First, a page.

During a lunch break, at night, or whenever you spend some time on the web, it's much more efficient to check out a lot of stories at once via Twitter or RSS rather than "grazing." You can even parse out the type of articles you're going to check out with different tabs in your RSS reader or with lists in Twitter. In doing so, you can get a lot of great content from your favorite outlets in a short period of time and then go about your day and be efficient elsewhere after a little downtime. Spending the day jumping from site to site and following bookmarks is no way to efficiently read the latest and greatest on the web.

9. Holiday Cards and Gifts

This might sound trivial, but think about it. In the month of May alone, we had our anniversary, Mother's Day, and my wife's birthday. You know when it's the day before your spouse's birthday, you have to run out of work a few minutes early to pick up a card, and then you realize you forgot to get one from the kids? Not only did this waste your time, but it probably cost you more money because you paid for convenience by going to the closest place. What I like to do is buy several months worth of cards for holidays and stash them in my glove compartment. I had each card ready for each occasion in May, signed and everything! Now that's efficiency!

10. Other Areas

Take inventory of all the activities that you spend at least 10 minutes on multiple times per month. Are there areas for consolidation? Just like paying all your bills at once or cutting down on the number of times you run your errands, surely there are other activities specific to your life that aren't captured here. If you need to, take a notepad around with you for a few weeks to identify new tasks to batch process.

What are some activities you batch process?

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Guest's picture

I definitely agree with writing several blogs at one time if you can. This takes tremendous pressure off of us.

I also tend to set time for reading blogs, commenting, and checking out social media sites in batches.

There are plenty of "to-do's" in our lives so it is best to simplify these things.

Guest's picture

1. I automate as many bills as possible. For a long time, I did it through my bank's bill pay system, but now I've moved most of them off to a rewards credit card. I've only got a couple of bills that I have to pay attention to each month.

Guest's picture
Alice

With the greeting cards, I inherited hundreds of them from my Born Organized in-laws. I keep them all in one place, and I don't have to buy any except for sympathy cards (because I ran out).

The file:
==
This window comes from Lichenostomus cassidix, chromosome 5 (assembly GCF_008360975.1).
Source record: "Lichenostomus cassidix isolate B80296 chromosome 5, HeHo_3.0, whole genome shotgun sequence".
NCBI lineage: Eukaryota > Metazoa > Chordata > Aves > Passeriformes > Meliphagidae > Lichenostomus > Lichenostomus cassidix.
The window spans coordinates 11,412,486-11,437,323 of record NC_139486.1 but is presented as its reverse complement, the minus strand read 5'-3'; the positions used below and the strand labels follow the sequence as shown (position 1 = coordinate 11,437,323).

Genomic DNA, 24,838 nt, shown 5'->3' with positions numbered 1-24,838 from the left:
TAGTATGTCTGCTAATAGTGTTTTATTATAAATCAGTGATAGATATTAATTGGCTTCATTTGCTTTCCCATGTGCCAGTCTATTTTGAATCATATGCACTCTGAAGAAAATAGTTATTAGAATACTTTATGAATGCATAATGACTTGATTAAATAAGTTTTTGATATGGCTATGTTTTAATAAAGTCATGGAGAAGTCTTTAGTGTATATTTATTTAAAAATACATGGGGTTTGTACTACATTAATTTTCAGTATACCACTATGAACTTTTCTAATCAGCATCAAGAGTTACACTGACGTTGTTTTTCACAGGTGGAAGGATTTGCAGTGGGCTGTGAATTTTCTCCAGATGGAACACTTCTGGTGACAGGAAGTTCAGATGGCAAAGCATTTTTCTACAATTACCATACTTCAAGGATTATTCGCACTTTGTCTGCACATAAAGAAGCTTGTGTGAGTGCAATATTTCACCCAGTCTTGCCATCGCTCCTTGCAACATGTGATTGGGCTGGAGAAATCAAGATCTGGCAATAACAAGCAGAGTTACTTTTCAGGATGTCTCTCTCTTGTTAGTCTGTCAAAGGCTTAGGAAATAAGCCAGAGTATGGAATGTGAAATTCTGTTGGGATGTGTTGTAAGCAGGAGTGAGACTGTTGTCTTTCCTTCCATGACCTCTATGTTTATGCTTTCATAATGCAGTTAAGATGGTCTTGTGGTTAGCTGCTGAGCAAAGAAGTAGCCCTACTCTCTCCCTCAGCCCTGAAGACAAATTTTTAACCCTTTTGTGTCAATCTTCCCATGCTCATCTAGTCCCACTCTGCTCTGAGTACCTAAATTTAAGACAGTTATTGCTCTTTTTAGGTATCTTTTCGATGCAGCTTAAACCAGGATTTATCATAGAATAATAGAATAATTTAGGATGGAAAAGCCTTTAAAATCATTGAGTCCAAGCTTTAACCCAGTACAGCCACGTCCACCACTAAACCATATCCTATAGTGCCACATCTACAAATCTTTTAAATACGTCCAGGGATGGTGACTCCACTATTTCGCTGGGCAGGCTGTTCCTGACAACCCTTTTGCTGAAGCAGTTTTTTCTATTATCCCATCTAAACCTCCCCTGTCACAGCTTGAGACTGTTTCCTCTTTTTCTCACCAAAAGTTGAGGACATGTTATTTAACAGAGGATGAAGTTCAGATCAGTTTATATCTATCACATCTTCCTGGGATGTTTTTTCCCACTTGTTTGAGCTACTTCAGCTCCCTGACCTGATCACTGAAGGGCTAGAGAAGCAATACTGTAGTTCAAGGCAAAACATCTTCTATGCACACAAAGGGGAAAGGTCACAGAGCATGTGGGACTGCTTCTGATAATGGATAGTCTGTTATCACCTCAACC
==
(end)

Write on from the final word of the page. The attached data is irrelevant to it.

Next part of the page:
Andrea Karim's picture

Cooking. I don't actually get it done in batches, but if I did, I'd save bundles of money.

Meg Favreau's picture

Yes! I don't batch cook as much as I'd like to, but every time I do, I'm always amazed to remember how much time I can save. Even just mixing two weeks worth of salad dressing at once instead of just a day or two worth is a great.

Guest's picture
Debbie M

Most people probably do this with showering--also washing hair, conditioning hair, shaving, drying off, combing hair, applying sunscreen or lotion, and checking whether nails need trimming.

Most people probably do this with grooming--brush teeth, floss, wash face, brush hair, put on hand lotion/lip balm. I also put on earrings in the bathroom. I also do squats and calf raise while brushing my teeth.

And most people do it with shopping - buy the stuff, bring it in, put it away, take care of the bags. This is also a good time, if relevant, to file receipts and warranty information and to add the item to your household inventory if you have one.

Dishes - put away clean dishes, wash dirty dishes, clean the counters and stove top, sweep the floor.

Garbage - empty all the small garbage cans into the kitchen garbage, take out the kitchen garbage, replace the garbage bags.

Workday food - While waiting for breakfast to cook, get lunch ready and pack it up.

I mostly pay bills as they come in, but I pick a day near the end of the month to make sure I've gotten everything paid.

Savings - After I get paid, at the beginning of the month, I balance my checkbook and do a similar thing for my credit card (in another column in my checkbook). Then I enter in all the automated deductions for the month. Then I decide how much extra I can afford to move into savings and do that. Then I look up how much is in my savings accounts (after earning interest and making any deposits) and how much my mutual funds are worth. Then I calculate my net worth and how much I have in each of various savings categories (vacations/electronics, next car, etc.)

Occasionally I will decide all of my work outfits at the beginning of the week.

Guest's picture

These are some good tips, sometimes you forget how valuable your time can be. I automate all my bills and check my transactions daily or weekly on Mint. Autopay is awesome though because you're never late on your payments!